“If, May 1, there is a default and all sorts of people go crazy again and the lawsuits start, I think that’s going to actually push people into saying, realizing, [Congress needs to act],” Bishop said last month. “I think people who are not taking this serious will take it serious at that point.”

But Ryan and other GOP leaders have struggled for months to persuade rank-and-file Republicans not only that Congress has a constitutional duty to oversee U.S. territories but also that a failure to act will lead to much bigger — and much more expensive — problems down the road.

The conservative opponents, including members of the sizable Freedom Caucus, are wary that congressional intervention will put taxpayers on the hook for the poor decisions of Puerto Rican officials. An outside dark-money ad campaign blasting the bill as a “bailout” made many members jittery and forced GOP leaders to forcefully point out that no federal dollars go to the island under the package.

Complicating the equation for Ryan, the Wisconsin Republican had accepted the Speaker’s gavel last year with vows to adopt a bottom-up approach that would empower the committees and lower-ranking members. Many Democrats have eagerly highlighted the GOP divisions by blasting Ryan’s reluctance to move legislation that fails to win the support of a majority of the Republican conference — an informal rule named for former Speaker Dennis Hastert (R-Ill.).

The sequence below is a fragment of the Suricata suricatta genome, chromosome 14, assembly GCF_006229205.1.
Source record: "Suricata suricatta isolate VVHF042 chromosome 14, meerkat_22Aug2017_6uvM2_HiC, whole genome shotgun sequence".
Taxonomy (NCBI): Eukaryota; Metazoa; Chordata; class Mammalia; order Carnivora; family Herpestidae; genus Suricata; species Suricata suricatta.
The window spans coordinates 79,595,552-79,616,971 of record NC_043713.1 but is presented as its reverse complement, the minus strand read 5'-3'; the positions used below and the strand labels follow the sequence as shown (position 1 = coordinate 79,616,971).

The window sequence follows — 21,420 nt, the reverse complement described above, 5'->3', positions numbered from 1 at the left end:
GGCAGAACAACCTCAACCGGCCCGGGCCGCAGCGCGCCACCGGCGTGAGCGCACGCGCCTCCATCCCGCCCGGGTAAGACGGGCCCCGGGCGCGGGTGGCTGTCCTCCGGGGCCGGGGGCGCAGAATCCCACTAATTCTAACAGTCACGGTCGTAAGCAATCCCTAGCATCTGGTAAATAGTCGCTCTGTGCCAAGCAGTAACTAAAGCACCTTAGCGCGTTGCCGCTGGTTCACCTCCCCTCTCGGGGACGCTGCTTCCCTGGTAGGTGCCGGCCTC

“The fact of the matter is, again, they cannot get consensus in their party,” Rep. Steny Hoyer (Md.), the Democratic whip, said recently, referring to the Puerto Rico impasse. “Heaven forbid that we would not pursue Dennis Hastert’s rule.”

Pelosi, for one, is hoping Ryan will abandon his bottom-up strategy for the sake of enacting a fix before then.

“The Speaker has an overriding, shall we say, principle, which is the committees shall do the work,” Pelosi said Friday. “But at some point, there’s going to have to be a moment where there’s got to be a leadership decision — that this is as good as it gets and this is what we’re going to take to the floor.

“Hopefully,” she added, “that will be very soon.”